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Seal pup deaths hit volunteers hard

The 2013 harbor seal pupping season in the West Seattle area is off to a grueling start. We have seen nothing but severely emaciated pups in the past weeks - including newborn Sparkle (shown here with a yearling) who was abandoned by her mom due to boater harassment. Thus far, not a single reasonably plump and viable pup has rested on our shores. Even veteran first responders who deal with marine mammal death frequently throughout the year, find ourselves with tear-filled eyes as we watch these pups struggle to survive. With limited rehabilitation space and funding cuts for research, our hands are tied in too many situations.

Yes, there is a 50% mortality rate within the first year of life for seal pups. However, prior to the past two seasons, we had a number of robust, vital pups foraging and hauling out to rest and warm up on the beach - in addition to those who were dangerously underweight and teetering on that thin line between life and death. This constant stream of terribly thin pups the past two years should not be the norm. Seal Sitters’ Year of the Seal: Sentinels of the Sound educational outreach project was born out of concern for the health of our seal pups and our troubled waters. We are so saddened to report the number of seal pups that SS has responded to that have died in the past few weeks has now reached 9 - many of those pups were ones that volunteers devoted hundreds of hours of observation and protection.

While Seal Sitters may not have been able to save these pups, our volunteers and a very caring public let them rest undisturbed and leave this world with dignity and love. And we were able to educate many, many people who stood captivated as the pups stretched and yawned and occasionally gazed back at them. These pups touched us all very deeply.

On a much happier note, emaciated seal pup Snapper who was rescued from the beach at Cormorant Cove on August 6th has been thriving in rehab at PAWS Wildlife Center. Snapper weighed 8.8 kg upon admission to PAWS and at last report was true “blubberball” weight in excess of 20kg. The pup will be released back to the wild near Everett’s Jetty Island in mid-October. Read about Snapper.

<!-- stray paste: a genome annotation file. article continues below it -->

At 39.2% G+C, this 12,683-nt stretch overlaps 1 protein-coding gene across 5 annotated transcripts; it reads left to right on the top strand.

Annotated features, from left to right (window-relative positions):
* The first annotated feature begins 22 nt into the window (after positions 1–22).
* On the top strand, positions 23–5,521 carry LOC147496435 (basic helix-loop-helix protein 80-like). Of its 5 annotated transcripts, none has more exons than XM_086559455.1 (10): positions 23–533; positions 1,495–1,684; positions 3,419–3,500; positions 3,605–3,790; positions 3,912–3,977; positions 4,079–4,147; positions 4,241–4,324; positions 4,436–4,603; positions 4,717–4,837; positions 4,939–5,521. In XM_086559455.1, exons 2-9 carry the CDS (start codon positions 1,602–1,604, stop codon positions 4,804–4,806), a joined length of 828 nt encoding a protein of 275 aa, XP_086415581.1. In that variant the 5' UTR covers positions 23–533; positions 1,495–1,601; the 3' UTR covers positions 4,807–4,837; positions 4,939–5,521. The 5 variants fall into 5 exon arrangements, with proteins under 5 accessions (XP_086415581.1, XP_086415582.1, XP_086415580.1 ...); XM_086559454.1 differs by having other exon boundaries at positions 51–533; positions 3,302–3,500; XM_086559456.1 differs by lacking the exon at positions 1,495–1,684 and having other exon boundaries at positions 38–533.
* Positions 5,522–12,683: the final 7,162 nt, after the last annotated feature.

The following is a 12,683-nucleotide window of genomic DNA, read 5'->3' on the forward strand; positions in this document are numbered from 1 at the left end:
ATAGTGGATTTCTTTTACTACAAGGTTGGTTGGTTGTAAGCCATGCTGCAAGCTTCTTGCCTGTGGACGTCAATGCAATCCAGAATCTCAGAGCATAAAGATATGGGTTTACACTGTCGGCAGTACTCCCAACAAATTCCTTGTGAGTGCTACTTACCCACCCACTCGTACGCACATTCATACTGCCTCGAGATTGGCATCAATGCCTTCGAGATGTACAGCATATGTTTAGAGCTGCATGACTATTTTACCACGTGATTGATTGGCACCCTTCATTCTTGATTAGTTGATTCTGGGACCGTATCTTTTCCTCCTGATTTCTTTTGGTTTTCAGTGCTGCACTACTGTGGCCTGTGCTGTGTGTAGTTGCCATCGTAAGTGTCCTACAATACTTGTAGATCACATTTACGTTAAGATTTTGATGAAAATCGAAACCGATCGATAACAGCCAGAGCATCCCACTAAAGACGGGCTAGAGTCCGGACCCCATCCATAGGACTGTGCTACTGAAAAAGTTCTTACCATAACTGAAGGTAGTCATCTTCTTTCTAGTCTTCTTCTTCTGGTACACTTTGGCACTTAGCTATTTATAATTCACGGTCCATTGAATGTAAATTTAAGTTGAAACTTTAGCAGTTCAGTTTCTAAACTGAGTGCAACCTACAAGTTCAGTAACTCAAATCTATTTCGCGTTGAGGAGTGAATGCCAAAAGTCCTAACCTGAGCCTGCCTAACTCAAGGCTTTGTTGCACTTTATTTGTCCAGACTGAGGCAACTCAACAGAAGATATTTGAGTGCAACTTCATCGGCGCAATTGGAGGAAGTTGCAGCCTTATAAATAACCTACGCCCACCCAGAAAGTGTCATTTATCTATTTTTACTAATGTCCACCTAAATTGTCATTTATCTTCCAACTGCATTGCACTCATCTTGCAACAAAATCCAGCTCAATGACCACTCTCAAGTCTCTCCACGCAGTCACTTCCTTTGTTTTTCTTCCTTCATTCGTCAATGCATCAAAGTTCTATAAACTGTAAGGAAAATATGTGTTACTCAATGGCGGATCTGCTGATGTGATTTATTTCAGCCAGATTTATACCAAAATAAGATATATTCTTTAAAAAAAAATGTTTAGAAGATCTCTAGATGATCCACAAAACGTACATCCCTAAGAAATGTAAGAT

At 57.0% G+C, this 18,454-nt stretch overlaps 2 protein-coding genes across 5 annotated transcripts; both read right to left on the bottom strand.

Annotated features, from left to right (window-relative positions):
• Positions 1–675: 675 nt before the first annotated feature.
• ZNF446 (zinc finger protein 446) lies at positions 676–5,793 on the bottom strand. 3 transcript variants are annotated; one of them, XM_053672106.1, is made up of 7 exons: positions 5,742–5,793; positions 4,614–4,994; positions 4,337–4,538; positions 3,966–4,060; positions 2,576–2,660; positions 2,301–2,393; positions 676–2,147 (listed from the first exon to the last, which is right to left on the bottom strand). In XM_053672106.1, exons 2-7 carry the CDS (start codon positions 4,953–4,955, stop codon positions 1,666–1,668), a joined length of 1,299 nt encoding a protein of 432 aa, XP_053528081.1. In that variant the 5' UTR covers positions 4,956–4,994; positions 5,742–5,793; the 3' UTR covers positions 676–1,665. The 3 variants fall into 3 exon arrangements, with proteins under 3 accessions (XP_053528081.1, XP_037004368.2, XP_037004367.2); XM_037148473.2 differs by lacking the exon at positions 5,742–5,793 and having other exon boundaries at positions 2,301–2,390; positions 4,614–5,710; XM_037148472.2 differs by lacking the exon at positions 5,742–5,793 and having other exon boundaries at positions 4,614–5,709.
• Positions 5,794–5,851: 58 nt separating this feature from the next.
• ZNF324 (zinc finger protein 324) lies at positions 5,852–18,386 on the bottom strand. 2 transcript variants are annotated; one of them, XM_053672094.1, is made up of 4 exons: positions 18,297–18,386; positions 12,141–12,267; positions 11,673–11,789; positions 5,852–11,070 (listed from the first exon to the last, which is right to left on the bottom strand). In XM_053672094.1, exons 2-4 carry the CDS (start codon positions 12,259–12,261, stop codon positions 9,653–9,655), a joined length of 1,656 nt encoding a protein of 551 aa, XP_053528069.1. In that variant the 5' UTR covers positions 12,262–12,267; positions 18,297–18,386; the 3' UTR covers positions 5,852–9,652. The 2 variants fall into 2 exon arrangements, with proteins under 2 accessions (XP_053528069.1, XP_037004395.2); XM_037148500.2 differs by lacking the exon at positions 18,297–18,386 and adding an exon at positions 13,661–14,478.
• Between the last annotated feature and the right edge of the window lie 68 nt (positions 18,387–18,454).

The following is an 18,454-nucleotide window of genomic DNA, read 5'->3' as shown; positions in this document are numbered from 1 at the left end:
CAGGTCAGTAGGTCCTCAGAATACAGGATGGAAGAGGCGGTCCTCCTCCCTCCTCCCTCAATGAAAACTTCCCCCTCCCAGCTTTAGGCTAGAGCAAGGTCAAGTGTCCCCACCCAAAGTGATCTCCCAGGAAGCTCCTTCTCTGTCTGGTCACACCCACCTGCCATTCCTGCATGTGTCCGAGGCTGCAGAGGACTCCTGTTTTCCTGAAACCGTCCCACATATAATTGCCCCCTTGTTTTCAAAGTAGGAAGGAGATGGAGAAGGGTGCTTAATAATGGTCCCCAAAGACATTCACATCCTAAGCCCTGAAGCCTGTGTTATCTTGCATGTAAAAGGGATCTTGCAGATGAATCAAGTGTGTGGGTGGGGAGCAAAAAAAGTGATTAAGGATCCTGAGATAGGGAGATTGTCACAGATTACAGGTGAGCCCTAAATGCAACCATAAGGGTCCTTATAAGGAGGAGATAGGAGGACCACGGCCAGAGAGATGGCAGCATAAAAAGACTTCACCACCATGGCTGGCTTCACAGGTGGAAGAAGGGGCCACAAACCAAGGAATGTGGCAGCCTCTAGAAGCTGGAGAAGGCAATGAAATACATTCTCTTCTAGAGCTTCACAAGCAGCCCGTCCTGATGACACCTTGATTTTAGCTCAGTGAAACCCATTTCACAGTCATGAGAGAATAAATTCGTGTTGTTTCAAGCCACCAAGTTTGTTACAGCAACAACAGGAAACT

We received heartbreaking news that seal pup Polo died Thursday morning, September 19th, at PAWS Wildlife Center. Polo was rescued early morning on the 15th as he suffered from seizures in the tideline below the Alki Avenue sea wall and taken to PAWS. This sweet little pup fought valiantly for almost a week, as PAWS’ staff did everything in their power to save him, but to no avail.

Volunteers had observed and protected Polo for numerous days that week, with no indication of serious health issues - other than being thin, but not nearly as thin as other pups before him. However, one thing responders have learned over the course of the past 7 years is that a pup’s health can take a drastic turn for the worse seemingly overnight. Such seems to be the case with Polo.

The necropsy by WDFW-MMI reveals that Polo had a blubber thickness of only .2 cm. A healthy, robust pup should have a blubber thickness over 2.5 cm and weigh 20-25 kg. A pup with a thickness of less than 1cm is not likely to be able to survive. The seizures were most likely due to hypoglycemia as a result of emaciation. Read about Polo here.

Sparkle, the pup most likely abandoned by her mom because of boater harassment at the Alki platform, was euthanized at PAWS on September 9th. She was estimated to be about 5 days old when rescued from the beach by Seal Sitters first responders. PAWS’ Dr. John Huckabee believes Sparkle’s immune system was not functioning properly, as she struggled the entire time she was there with digestive issues, ear and other infections and a heart murmur. Read about Sparkle here.